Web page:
Dutch social affairs minister Wouter Koolmees had heeded calls from social partners to introduce a ‘transition regime’ to the new pensions contract in order to prevent unnecessary pension cuts and contribution hikes until 2026, when the new contract will come into force.

In a letter he sent to parliament on Monday, Koolmees said he had concluded it’s “undesirable” to continue with the current defined benefit-based regime with its strict rules on minimum funding requirements “given the perspective of a new [defined contribution-based] contract”.

Therefore, the minister has agreed to adjust the supervision regime, but only for funds that are planning to move existing pension rights to the new contract.

“To encourage pension funds to make the switch to the new contract”, the current regime will remain in place for funds that will keep existing pensions and new accruals separate, the minister added.

In order to prevent looming large-scale pension cuts, Koolmees had already reduced the minimum required funding ratio for pension funds from 100% to 90% for 2019 and 2020.

He has now agreed to extend this reprieve to 2021 “in the light of the extraordinary macroeconomic situation”.

Without this extension, pension funds would have had to cut pensions by an average 10.5% in 2022, based on their funding situation at the end of August 2020, according to calculations by regulator De Nederlandsche Bank (DNB).

Peace and stability

The minister said in his letter he is currently negotiating a “transition regime” for the period between 2022 and 2026 with social partners, regulators and the Pensioenfederatie, the association for Dutch pension funds, which welcomed the minister’s letter saying it is “positive about the clarity” the government has now provided about short-term pension cuts.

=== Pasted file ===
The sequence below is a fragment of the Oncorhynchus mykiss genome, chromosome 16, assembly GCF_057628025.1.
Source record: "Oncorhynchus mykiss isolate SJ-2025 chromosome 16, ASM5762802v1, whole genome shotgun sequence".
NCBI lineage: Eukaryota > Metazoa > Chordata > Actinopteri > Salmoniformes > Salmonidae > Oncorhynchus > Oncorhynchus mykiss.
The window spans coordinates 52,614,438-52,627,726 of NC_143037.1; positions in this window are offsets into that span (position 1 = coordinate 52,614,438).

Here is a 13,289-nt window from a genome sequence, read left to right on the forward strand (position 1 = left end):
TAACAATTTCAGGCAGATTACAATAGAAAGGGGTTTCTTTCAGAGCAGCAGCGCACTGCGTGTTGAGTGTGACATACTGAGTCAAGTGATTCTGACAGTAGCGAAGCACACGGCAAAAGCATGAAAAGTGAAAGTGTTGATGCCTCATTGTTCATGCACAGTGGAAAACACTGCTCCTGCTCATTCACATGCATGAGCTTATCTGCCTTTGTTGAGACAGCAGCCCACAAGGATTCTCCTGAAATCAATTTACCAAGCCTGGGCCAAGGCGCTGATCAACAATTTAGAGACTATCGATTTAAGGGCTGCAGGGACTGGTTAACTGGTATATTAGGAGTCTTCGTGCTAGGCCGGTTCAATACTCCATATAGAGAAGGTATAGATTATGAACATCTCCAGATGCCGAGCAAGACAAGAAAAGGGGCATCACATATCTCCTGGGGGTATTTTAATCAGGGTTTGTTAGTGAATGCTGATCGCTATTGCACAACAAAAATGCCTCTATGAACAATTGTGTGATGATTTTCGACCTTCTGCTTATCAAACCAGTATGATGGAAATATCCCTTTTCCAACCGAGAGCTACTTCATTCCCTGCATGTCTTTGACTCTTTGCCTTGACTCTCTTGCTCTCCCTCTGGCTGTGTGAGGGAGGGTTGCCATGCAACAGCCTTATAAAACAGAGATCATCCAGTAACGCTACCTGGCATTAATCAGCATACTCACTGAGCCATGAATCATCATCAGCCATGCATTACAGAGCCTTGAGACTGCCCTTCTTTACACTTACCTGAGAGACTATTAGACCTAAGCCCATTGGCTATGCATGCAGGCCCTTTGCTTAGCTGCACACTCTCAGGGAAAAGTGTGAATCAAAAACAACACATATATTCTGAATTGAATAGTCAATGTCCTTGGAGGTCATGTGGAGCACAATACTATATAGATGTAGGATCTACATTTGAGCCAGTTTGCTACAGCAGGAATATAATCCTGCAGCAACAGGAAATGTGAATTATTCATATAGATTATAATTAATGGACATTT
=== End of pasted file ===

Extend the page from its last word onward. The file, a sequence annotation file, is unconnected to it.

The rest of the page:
Wouter Koolmees

Wouter Koolmees

Last week, social partners had called for such a transition regime in a letter to the government.

The aim of the new transition regime will be to find a balance between “assuring peace and stability for pensioners and pension savers during the transition period on the one hand and not complicating the move to a new [DC-based] contract on the other hand”.

The minister warned, however, that some pension cuts may not be avoided. “If necessary interventions are being refrained from, the new pensions system will be burdened with the legacy of the current system, making it harder to achieve indexation of pensions in the future,” he said.

Finally, the minister said it may be desirable to implement “necessary pension cuts” in one go in order to foster the stability and peace the new transition regime is seeking to achieve.

The exact nature of the transition regime will not become clear until mid-2021 when Koolmees expects to send the proposed legislation for the new pensions contract to parliament. The minister had originally planned to do so by early 2021.

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